I have an unusual relationship with the sun. I don't like bright sunlight. This has to do with my autism. Even with me avoiding bright sunshine as much as I can, I still get very tan very quickly. Maybe this is a sign that my body doesn't NEED as much sun as the average body does.
So, I stay out of the sun, and find it unpleasant when I have to be outside on a sunny day -- pretty much the exact opposite of most people. It has been this way my entire life.
But lately a new element has been added: my enthusiasm for solar energy. This enthusiasm, much like the solar-power industry, has just kept rapidly growing and growing over the past few years. But despite the steady growth in solar power, I've been getting steadily more and more frustrated because it isn't growing faster. I see the bright sunlight falling down all around (usually looking out from inside through a window), and all I can think of is how that tremendous amount of energy is being wasted every second, because there aren't solar panels everywhere. You know how in movies sometimes there's a character who knows something very important, and he goes around yelling about it, but nobody understands this very important thing, and so everybody thinks he's crazy? I haven't gotten to the point yet where I go around screaming about solar power all the time. But I've gotten to the point where I can very easily picture myself doing it: "Put the solar panels everywhere! Smash the power of the private utilities! We don't need coal! We don't need it! Aaaarrrghh!"
Except that more and more people would understand exactly what I was talking about, and fewer and fewer would think I was crazy.
Maybe I should do it: just start flipping out and screaming about it in public. Maybe if I do, lots of others will join me.
This is a global issue, as you may have heard, but it's been much easier for me to find statistics on US solar power than on global solar power.
And even the US statistics aren't always entirely clear. For example, I've read that 1.3 rooftops in the US have solar panels, including nearly 400,000 installations in 2016 alone. But are those all residential rooftops, or does that include the rooftops of factories and warehouses and office buildings and restaurants and malls and gas stations and other buildings? And among residential rooftops, how do the logistics of solar for single-family houses compare to those of solar for apartment buildings of various sizes? Not to mention the logistics for non-residential buildings?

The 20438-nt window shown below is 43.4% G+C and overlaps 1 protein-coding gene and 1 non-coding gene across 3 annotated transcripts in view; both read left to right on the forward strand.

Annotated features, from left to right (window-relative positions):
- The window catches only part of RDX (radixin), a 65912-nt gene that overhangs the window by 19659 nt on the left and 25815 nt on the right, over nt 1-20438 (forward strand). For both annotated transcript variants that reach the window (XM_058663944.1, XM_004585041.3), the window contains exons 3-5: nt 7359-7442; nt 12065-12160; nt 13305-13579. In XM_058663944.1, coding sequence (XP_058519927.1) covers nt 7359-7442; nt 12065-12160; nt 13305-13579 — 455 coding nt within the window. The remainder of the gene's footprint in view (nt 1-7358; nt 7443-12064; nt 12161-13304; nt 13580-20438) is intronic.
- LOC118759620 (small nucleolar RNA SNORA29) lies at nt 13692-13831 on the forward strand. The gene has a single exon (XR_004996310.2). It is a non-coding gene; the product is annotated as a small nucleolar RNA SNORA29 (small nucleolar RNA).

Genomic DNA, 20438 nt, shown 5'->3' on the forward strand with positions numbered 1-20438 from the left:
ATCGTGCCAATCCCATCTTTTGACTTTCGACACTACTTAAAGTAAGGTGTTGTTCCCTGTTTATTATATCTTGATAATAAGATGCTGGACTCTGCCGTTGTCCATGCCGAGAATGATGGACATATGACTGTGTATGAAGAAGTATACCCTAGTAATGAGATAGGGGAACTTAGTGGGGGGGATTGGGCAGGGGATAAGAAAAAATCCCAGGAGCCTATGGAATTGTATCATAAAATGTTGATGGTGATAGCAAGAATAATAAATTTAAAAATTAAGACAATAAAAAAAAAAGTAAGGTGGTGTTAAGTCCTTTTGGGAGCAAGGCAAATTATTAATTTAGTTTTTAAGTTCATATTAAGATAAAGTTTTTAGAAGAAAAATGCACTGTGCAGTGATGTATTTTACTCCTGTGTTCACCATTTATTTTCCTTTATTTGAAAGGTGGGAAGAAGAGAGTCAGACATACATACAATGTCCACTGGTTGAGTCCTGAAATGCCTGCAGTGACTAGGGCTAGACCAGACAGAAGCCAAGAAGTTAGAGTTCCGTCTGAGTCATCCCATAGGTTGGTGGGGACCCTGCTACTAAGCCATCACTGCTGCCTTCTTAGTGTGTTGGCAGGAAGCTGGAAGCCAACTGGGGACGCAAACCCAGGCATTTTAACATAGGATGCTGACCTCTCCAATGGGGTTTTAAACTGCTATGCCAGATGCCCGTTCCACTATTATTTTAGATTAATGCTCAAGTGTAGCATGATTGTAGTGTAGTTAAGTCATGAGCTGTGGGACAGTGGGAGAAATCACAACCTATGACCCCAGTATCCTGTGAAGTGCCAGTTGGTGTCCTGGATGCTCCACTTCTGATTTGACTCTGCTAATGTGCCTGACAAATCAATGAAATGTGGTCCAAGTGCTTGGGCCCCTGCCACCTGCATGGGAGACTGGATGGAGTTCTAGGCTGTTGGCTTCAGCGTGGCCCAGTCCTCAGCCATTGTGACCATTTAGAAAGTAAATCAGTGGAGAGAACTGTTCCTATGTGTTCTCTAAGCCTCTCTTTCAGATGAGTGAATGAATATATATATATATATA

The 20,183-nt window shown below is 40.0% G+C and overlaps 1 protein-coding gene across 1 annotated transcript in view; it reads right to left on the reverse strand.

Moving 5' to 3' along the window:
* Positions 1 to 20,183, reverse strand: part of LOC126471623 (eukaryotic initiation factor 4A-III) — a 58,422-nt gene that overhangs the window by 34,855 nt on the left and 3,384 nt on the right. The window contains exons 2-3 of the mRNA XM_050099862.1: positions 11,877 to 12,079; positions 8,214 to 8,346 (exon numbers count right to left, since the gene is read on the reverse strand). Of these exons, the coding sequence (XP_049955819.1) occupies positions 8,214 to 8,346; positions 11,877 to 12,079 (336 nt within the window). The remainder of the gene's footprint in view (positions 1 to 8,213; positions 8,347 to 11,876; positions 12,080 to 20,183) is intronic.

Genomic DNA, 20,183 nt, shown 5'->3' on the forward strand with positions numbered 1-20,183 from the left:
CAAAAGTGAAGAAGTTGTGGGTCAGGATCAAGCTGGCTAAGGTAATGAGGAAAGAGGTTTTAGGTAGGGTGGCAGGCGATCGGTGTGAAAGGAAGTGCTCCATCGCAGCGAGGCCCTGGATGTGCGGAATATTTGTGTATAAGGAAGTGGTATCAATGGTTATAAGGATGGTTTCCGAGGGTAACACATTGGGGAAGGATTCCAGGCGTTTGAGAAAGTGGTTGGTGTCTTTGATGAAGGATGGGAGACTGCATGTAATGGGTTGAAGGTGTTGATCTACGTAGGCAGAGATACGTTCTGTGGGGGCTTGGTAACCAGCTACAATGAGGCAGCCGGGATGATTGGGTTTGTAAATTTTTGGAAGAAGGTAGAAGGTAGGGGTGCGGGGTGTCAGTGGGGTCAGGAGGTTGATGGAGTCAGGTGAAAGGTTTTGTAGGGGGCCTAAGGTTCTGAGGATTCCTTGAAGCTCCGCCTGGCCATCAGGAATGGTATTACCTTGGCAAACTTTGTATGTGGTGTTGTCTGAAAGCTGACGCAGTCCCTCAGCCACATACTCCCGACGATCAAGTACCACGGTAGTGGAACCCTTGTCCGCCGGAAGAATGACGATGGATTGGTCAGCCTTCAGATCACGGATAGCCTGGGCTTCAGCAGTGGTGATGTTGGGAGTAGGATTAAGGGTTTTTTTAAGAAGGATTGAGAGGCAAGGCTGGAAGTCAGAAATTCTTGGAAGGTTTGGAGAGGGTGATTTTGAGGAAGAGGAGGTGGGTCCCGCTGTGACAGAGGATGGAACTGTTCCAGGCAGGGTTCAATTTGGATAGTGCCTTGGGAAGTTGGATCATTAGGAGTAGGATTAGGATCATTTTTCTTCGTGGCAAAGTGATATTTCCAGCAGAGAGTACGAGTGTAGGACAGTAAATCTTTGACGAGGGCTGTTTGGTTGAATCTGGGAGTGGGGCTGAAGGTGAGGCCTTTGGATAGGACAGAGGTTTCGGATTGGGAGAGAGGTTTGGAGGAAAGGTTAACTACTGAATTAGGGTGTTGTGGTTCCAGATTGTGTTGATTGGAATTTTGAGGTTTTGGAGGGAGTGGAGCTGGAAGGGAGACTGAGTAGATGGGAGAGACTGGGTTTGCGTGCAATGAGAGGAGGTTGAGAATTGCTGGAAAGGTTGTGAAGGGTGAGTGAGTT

There are lots and lots of figures and stats involved here, and in case it isn't already completely obvious: I'm not up to speed yet on all of them. I apologize for being lazy about that even though I understand how important it is to give you the best information I can.
One figure that you see very often is that between 40% and 50% of America's electricity could be generated by solar. Frankly, I don't trust that figure, because I think they're not counting all of the places where solar panels could be put. I know, I know, it's not cost-efficient to put solar panels everywhere, or to completely cover every roof with PV (photovoltaic, light-to-electricity) panels. But let's put 'em everywhere anyway. Let's over-do it.
Plus, the technology is making the PV panels more efficient, and all of the other related technology more effective, such as batteries which keep more power longer. So I think we can go way past 50% of our electricity from solar.
And then there's still wind and geothermal and tidal and so forth.
Also: a lot of the projections about the future of solar power (and other renewable sources of energy) have to do with energy utility policy: utilities could decide to screw people over and minimize the benefits of renewables, legislatures could continue to give big incentives to oil and gas, etc.
In short: politics will have a lot to do with it.
Which means that we the people can grab this issue and make it ours. We can take over all the utilities, and vote for people who will run them for the greatest possible benefit to health and sanity, and pass laws which are friendly to methods of generating power which are friendly to living things. We can do that. In the US, that means: vote Democratic, and in the primaries, vote for the Democrats who're most progressive on energy. Don't throw your votes away by voting Green, because this is much too important. This post attempts to explain to American Green Party voters how it is that they are throwing their votes away while Green Party voters in other countries are not, and what changes we need to make to the US Constitution so that we can vote Green here too without throwing our votes away. The idea of doing away with the Electoral College has gotten very popular, and we should do that. But in addition to that, we can make a lot of other huge improvements in the way our government functions.